The women we honor today have endured violence, death threats, imprisonment, and police harassment because of their work.  Some have fled their homes.  Some have fled their countries.  They deserve our support and recognition.  And they remind us of something we must never forget – that it is often women who lead the charge for human rights, democracy, and justice, including in places where women hold much less than half of the political, economic, and social power.  And it’s often women and girls who are the most vulnerable to human rights abuses.

That’s why the equal rights and dignity of women and girls is a foreign policy priority for the United States.  When we design our foreign policy with the rights and needs of women and girls in mind, our policy is more effective, more humane, and more likely to make a lasting difference in people’s lives.  And when we support women, we can help foster change on a much broader scale.  Because it’s often women doing the hard work to make that change happen.

That’s certainly the case with today’s honorees.

And so without further ado, here are this year’s Women of Courage.

First, Maria Kalesnikava is a democracy activist in Belarus.  Ahead of last year’s presidential election, she mobilized women across the country to protest the rule of Alexander Lukashenko, Europe’s last dictator.  She is absent from the screen today, because she is sitting in a Belarussian prison.  The United States will continue to call for her unconditional release, and for the release of all political prisoners in Belarus.

Maximilienne Ngo Mbe is a human rights activist in Cameroon.  She’s worked to bring an end to years of violence between the government and separatists and to hold security forces to account for abuses against civilians.

Wang Yu is one of the most prominent human rights lawyers in China.  She has represented cases involving abused children, ethnic minorities, women, and religious adherents, and her work has brought government pressure on her through today.  We have not been in regular communication over the past two days.  We’re concerned because we know that she wanted to attend today’s ceremony.  We’ll be following up and, if necessary, speaking out on her case.

Mayerlis Angarita has been instrumental in the implementation of the peace accord in Colombia.  Her relentless engagement has brought government and civil society groups together to stop violence and narco-trafficking.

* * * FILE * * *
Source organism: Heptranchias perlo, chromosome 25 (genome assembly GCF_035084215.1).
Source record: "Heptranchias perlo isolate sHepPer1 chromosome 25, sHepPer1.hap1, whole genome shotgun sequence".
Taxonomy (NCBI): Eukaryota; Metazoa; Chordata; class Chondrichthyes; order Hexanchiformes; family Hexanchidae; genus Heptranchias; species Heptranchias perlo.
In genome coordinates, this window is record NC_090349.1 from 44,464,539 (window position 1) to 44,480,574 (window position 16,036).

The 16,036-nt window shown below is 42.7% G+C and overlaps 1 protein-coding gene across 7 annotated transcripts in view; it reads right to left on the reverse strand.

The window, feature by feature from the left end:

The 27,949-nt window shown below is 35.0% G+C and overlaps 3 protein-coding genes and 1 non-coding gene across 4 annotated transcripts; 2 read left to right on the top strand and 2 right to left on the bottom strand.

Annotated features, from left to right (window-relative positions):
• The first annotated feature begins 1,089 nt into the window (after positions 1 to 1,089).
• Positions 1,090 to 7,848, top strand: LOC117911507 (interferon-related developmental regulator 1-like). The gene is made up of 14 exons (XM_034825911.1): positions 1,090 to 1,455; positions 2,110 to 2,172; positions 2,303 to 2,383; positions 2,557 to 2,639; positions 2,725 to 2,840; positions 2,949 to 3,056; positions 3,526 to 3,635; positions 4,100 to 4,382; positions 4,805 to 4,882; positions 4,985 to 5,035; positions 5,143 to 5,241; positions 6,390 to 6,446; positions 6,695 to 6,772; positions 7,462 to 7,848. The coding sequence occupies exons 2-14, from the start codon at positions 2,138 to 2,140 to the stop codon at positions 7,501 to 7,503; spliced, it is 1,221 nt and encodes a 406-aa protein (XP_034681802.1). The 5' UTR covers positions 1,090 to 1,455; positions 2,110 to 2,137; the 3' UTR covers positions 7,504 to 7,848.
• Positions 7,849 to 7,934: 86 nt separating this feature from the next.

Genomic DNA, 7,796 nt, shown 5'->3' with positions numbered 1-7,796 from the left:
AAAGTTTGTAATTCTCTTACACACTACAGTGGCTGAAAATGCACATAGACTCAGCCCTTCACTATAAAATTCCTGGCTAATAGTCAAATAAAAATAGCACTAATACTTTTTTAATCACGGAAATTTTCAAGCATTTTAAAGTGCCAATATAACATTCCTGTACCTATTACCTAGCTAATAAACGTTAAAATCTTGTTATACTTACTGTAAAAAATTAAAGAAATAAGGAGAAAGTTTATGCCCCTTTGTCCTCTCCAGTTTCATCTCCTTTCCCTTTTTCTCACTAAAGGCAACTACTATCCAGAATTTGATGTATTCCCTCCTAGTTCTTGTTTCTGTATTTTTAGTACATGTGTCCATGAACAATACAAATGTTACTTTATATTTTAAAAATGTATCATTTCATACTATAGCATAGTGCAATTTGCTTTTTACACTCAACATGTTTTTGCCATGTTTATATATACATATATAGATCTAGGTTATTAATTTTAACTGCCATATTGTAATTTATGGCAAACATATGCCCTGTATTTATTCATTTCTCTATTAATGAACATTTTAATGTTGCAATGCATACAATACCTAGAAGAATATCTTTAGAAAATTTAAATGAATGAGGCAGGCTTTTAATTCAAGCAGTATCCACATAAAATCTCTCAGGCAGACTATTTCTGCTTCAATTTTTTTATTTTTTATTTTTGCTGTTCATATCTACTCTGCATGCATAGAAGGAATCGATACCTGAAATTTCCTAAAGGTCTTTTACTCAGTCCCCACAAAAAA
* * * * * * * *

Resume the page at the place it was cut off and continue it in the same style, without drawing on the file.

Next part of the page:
Julienne Lusenge has led the fight against sexual and gender-based violence in the Democratic Republic of the Congo for more than 40 years, founding the country’s leading NGO and helping achieve international agreements against sexual violence in war.

Erika Aifan is a trial judge in Guatemala’s High Risk Criminal Court.  She regularly faces threats and harassment as she presides over high-profile corruption and war atrocity cases.

Shohreh Bayat is a referee of international chess tournaments and she was photographed at a competition in China last year without her hijab visible.  There was an outcry in her home country of Iran.  She sought refuge in the United Kingdom.  And now she is a leading voice for women’s rights in Iran.

Phyoe Phyoe Aung led the movement in Burma to preserve the independence of universities and protect the teaching of ethnic minority languages.  Her NGO builds ties among young people across ethnic and religious groups.

Muskan Khatun is a 16-year-old from Nepal who survived an acid attack after rejecting a boy’s advances.  Thanks to her courageous activism, there are now stronger penalties for acid attacks and regulations on the sale of acids in Nepal.

Zahra Mohamed Ahmed is a lawyer in Somalia who fights for survivors of sexual and gender-based violence, internally displaced people, and refugees returning home – some of the most vulnerable people in one of the most dangerous places in the world.

Ranitha Gnanarajah is a lawyer who defends minority Muslim and Tamil communities in Sri Lanka, fights for justice for victims of enforced disappearances and prisoners detained for years without charge.

Sister Alicia Vacas Moro is member of the missionary group the Comboni Sisters.  She ran a medical clinic in Egypt, served a Bedouin community outside Jerusalem, and now coordinates 40 nuns across the Middle East helping trafficking victims, refugees, and asylum seekers.

Canan Gullu is a woman’s rights activist and president of the Turkish Federation of Women’s Associations.  Last year, she successfully organized against Turkey’s withdrawal from the Istanbul Convention, a human rights treaty against domestic violence.

Ana Rosario Contreras is the president of the Caracas Nurses’ Association in Venezuela.  A prominent labor activist, she organizes nationwide protests and strikes for healthcare workers.

We are also posthumously honoring a group of courageous women from Afghanistan who paid the ultimate sacrifice while working toward a better future for their country.

Fatema Khalil, an official with the Afghanistan Independent Human Rights Commission, was killed by an IED on her way to her office.